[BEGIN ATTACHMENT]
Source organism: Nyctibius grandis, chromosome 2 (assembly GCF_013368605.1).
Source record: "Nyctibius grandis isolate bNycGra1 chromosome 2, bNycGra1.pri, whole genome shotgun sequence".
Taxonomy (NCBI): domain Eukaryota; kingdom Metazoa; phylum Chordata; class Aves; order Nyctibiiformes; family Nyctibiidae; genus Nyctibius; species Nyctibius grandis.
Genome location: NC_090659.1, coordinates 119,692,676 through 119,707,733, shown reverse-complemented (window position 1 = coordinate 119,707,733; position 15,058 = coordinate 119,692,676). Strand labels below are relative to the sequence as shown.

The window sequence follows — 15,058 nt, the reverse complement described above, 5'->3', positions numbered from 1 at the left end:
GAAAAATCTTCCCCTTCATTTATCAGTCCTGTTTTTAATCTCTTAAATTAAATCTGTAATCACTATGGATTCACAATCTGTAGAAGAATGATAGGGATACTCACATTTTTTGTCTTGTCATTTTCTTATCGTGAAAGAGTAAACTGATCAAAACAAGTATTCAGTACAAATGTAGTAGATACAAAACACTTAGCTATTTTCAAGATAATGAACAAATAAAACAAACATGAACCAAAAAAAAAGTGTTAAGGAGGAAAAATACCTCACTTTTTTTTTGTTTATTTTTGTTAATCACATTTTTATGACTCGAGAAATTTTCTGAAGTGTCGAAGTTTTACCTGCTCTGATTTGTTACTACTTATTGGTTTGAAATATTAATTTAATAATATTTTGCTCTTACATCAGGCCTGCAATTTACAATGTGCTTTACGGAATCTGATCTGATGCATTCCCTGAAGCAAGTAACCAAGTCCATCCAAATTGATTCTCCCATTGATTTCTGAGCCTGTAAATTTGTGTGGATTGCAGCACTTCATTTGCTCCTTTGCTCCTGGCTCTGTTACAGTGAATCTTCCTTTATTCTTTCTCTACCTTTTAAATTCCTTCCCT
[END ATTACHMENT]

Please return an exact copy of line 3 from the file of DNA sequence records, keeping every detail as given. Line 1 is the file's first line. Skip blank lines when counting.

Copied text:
Taxonomy (NCBI): domain Eukaryota; kingdom Metazoa; phylum Chordata; class Aves; order Nyctibiiformes; family Nyctibiidae; genus Nyctibius; species Nyctibius grandis.